But I see a lot of people around me who love parts of summer. They love that it’s hot. I had an ex who loved being hot and I was so mystified. They love the long days, they love the heat but then they don’t like the mosquitos and they don’t like the way the garbage smells in New York in summer. Or they love the long nights but they don’t like the heat or they whatever it is.
And this is sort of a superficial example of something that I want to talk about on a really deep level with you all and it’s what I call the internal contradiction error. And this is a name I made up. And you know what? It’s not that snappy. I could have done a better job but I’m really supposed to be on vacation right now so my brain is pretty tired. But here’s what I mean by the internal contradiction error. And I have had this come up most recently in coaching around business.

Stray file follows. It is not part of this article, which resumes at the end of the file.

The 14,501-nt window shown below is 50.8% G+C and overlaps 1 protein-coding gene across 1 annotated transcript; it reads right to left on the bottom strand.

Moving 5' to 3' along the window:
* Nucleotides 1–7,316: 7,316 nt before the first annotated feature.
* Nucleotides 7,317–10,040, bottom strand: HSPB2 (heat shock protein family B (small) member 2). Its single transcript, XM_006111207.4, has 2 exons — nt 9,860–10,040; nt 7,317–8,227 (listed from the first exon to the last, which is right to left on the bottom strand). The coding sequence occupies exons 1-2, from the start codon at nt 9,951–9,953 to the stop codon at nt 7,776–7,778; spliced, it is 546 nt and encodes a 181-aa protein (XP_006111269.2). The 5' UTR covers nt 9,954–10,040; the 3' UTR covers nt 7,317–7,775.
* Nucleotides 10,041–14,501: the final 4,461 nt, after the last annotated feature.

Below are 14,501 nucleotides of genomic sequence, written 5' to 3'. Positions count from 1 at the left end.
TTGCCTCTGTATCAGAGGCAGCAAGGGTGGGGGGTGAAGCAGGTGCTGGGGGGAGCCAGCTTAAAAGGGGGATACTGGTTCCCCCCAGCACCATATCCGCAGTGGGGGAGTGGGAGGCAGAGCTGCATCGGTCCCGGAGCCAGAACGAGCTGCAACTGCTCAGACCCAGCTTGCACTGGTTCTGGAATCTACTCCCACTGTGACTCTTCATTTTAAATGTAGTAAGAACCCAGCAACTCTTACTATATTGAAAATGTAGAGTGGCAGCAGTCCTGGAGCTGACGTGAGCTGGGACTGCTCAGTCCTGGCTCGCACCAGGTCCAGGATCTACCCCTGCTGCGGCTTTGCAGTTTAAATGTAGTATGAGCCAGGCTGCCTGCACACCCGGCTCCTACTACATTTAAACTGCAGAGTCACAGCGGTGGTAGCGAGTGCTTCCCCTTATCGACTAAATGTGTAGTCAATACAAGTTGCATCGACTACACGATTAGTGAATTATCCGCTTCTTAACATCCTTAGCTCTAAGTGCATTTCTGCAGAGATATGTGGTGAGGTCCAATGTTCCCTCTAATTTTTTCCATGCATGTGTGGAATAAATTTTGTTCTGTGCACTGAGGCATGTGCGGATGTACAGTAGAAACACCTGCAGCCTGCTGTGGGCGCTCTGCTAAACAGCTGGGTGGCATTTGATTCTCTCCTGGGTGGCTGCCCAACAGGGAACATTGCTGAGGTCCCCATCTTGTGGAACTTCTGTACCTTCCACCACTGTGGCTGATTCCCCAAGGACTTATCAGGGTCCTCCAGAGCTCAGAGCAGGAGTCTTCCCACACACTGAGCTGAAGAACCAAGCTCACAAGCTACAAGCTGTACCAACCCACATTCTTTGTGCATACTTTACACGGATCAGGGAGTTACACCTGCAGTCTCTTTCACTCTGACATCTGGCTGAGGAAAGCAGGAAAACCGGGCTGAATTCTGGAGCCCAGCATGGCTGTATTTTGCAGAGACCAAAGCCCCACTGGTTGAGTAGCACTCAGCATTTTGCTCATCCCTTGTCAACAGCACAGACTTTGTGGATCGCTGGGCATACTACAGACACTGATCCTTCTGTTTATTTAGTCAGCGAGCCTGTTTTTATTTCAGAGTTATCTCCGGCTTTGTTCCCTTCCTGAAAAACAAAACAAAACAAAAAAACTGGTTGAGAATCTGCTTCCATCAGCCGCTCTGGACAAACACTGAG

And so, I’m going to talk about this in the context of entrepreneurship but whoever you are, a 100% I guarantee you are doing this in some area of your life. And so just listen and apply it to wherever you can see you’re doing this. So, the internal contradiction error is when we want to do a thing or be a kind of person but we want the experience to be a way that is completely contradictory to the thing that we want to do or the person we want to be.